If, hypothetically, two candidates ran who were equally and strongly pro-choice in their position (i.e. two Obamas) I would probably not vote. I know I could be criticized on that for a number of different reasons but when it comes to the issue of abortion I could not vote for anyone who holds a pro-choice position like Obama. Like Piper writes, that’s a deal breaker. In respect to the illustration he gave about marriage, I would stay single.

    With all that said, I still don’t feel entirely good about that position – maybe you can help me out. What do you think?

  4. Brian R. Mahon permalink
    June 19, 2008 4:00 pm

    To be honest with you, I remain uncertain. I like your reasoning behind McCain in contrast with Obama. That makes sense to me. I know that McCain is a Republican, but he seems to me to be the least conservative Republican that I can remember. Is him being a Republican enough for me to vote for him? No. I do not think that party is ultimately determinative, but as you have made clear, conviction; but as it is quite often, what are the politicians “true” convictions? For what he says in one place to one people group, he recants before another. He wants office, plain and simple; and the greater reality is that they want it for themselves, and not solely for the good will of the nation or nations; hence, they politic rather than remain authentic (unless they are authentically political – and in that case – too bad so sad for those who follow them). As I said in an earlier blog – thank goodness for our perfect representative Head, Jesus Christ!

    But to return to the issue, and not to be overly simplistic, but it seems to me that the safest route is much prayer – a discipline that in all honesty I haven’t given over to things like the presidency. But God has used your blog to awaken me to the reality that perhaps I should!

    As for an answer: Currently, I would “settle” on McCain, only because his “disqualifiers” are foggier to me than Obama’s. Either way, whomever the people elect, whomever God ordains in this time and place in history, I am certain that I will be consigned to much prayer for them – even now.

  5. Matthew permalink
    June 20, 2008 1:05 pm

    Great thoughts guys. Ravi Zacharias has said (with others) that you can’t legislate morality. How much should Christians just let some things be, and just focus their time and energy on changing the hearts and minds of people and not the legality of their desires. This is a really hard question for me. any thoughts?

  6. Brian R. Mahon permalink
    June 20, 2008 8:17 pm

    The Christian pursuit is not to moralize men but to be certain that they hear the word of Christ through which faith comes. For what does it profit a man to be temporally moral when on that Day, he stands before God Christ-less. His human morality, and legality will be likened to that of wretched worms in view of that which God will require of him; a Divine look into the heart of a moral man without Christ will prove sufficient to reveal that his morality is self-centered and actuated for the approval of men (politics) and not of God which renders love and obedience to God grounded in the propositional truths of the Gospel of Christ.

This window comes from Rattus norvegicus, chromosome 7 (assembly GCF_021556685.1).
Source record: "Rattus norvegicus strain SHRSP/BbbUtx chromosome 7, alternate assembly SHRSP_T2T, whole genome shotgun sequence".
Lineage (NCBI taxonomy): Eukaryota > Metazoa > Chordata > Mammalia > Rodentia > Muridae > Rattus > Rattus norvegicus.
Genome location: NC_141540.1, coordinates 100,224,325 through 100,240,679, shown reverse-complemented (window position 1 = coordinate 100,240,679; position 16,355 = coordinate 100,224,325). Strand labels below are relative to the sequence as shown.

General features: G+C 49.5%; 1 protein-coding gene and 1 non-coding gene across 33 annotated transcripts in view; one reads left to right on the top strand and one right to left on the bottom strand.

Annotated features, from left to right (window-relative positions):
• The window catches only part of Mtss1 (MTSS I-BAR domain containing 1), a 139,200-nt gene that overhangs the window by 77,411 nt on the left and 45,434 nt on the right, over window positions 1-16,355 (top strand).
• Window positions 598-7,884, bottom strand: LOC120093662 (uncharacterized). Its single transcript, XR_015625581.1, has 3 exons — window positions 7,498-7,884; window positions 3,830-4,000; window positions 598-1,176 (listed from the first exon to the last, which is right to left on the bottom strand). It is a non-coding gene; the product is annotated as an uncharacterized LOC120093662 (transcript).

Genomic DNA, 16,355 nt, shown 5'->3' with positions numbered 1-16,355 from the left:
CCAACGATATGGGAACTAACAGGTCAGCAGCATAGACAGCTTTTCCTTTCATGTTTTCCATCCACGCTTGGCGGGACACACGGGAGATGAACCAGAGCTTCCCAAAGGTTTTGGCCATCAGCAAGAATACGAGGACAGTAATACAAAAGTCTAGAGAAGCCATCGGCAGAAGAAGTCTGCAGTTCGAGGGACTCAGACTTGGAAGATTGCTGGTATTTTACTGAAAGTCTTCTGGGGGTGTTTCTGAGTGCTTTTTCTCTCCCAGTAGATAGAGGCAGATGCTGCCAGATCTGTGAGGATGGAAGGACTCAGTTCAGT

Our endeavor is to kill men with the law of God, and to take great pains in spreading that Gospel seed in hopes of the vivifying work and effects of God’s Spirit. This above all is the area of concentration for believers, for it is the ultimate obedience to Christ’s summarization of the law – to love God supremely, and our neighbors.

    Politically speaking, we ought not to be satisfied, in my course of thought, to remain idle. Christ speaks of our submission to and involvement in government in relation to our submission to and identification with our Father in heaven. Paul mentioned as much, and also sought to advance the Gospel in capitol areas first as a matter of priority – in the hopes of its quickly spreading.

    Nevertheless, it is not our main endeavor – the union between the souls of men and the Gospel of Christ to the glory of God the Father is. Conversely, our lives are open to all within our area of influence at any given time, and therefore our political involvement and affirmations and qualifiers and disqualifiers must be in accordance with the doctrine of Christ, that by such public view Christ may be honored even if we are scrutinized.

    So for the sake of the law of Christ, the realization of which is the advance of the Gospel and of God’s kingdom, let us be involved in all spheres of influence so long as our witness is not tainted and, therefore, lost. Again, Matthew, you are right – we ought not legislate morality; but we ought to preach the Gospel and live lives that honor Jesus Christ – and this involves our attendance with much prayer to the things of national government.